It’s really cool to mix all those genres, but the thing I like the most now is working with female  vocalists. I love having this contrast of hard, grimy Hip-Hop beats and female vocals. I also just like to put women to the forefront. For example, I’ve been working a lot with a Dutch rapper called Reanny and producing for Bambii. Female vocalists tend to be more open to ideas and experimentation than men, in my experience.

You’ve produced so many of my favourite songs with Bambii, also with Cyra Gwyneth.. I didn’t even realise you produced Reannys album but looking back it makes so much sense. How do you build up your DJ sets?
I play a lot of my inspirations, but also my own music. There’s a couple of songs now that I’ve produced and maybe some edits and remixes that people really know now. I play those all the time, they are my staples. Around that, I try to play new exciting music that I like. I’ve also been working on this project that mixes my Surinamese heritage with electronic music, which I’ve also been pushing.

I imagine it’s also very rewarding that you play a lot of your own productions in your DJsets as well, seeing people go crazy… Speaking of your heritage, do your roots influence your relationship to music at all?
Definitely. For example, the same rhythms and tempos that are characteristic of grime are also heard in Surinamese music. So you could really mix in the two together, and form a theme or a style around it. I didn’t notice it in the beginning, but now I’ve been exploring that direction a lot.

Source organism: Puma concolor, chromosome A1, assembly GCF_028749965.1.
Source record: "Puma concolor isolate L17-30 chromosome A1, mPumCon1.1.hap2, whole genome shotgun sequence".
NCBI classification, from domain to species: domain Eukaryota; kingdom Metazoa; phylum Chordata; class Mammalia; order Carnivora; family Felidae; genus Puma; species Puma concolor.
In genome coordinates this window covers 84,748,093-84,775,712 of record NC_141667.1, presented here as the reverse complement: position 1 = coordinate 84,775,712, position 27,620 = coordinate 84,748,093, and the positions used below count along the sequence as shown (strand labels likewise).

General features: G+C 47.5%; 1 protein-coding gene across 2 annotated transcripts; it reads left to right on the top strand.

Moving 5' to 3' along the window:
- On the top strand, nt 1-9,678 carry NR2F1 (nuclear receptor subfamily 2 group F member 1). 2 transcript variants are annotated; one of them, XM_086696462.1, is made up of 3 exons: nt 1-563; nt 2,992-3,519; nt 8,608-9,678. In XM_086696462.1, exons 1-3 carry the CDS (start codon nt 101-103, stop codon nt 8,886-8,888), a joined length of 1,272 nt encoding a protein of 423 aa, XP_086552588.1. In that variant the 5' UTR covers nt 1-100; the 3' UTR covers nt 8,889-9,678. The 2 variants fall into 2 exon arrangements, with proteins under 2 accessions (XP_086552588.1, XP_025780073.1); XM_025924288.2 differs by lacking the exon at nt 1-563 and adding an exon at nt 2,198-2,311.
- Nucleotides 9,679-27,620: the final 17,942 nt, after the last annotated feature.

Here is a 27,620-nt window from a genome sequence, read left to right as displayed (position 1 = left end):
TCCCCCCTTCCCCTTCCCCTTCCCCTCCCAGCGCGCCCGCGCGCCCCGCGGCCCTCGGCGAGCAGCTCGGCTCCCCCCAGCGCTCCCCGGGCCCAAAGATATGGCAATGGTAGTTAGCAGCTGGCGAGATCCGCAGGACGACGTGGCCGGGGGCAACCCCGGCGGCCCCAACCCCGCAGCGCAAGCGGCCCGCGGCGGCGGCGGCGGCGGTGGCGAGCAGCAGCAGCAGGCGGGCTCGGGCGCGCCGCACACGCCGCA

It’s so cool to see these two worlds work together so perfectly. Who are your biggest musical inspirations right now?
I do have to say Bambii. She’s a really good friend of mine, and she teaches me a lot about music and standing for something. It’s like, let’s say, 30 percent music and 70 percent standing for something and being about what you say. Because of her, I’ve been really into mixing cultures by blending electronic music and Surinamese music. She really encouraged me to work on something that is really close to me. 

You just always end up making better work when it’s close to you.
For sure. 

What is something that inspires you outside of music?
A lot of film. Recently I’ve been really into Enter The Void by Gaspar Noé. He has really unconventional movies, they just don’t follow an expected storyline. His work shows that you can really think outside of the box and still have an audience. That’s maybe even better because his audience is very niche.

Do you take elements from that in your music?
I try to take visual elements from that because, to be honest, people have been saying,Oh, your music is really good, but now the visuals should be as good as the music’. Everyone tells me to watch movies, look at posters, flyers to stock them up and make sure my visuals are on par with my music.

That’s exciting! Give It To Me Now, obviously went completely viral. How did it feel to be catapulted onto the big stage at that Boiler Room performance?
Well, I didn’t really plan for it, ha-ha.

You didn’t know that you had gold in your hands at that moment.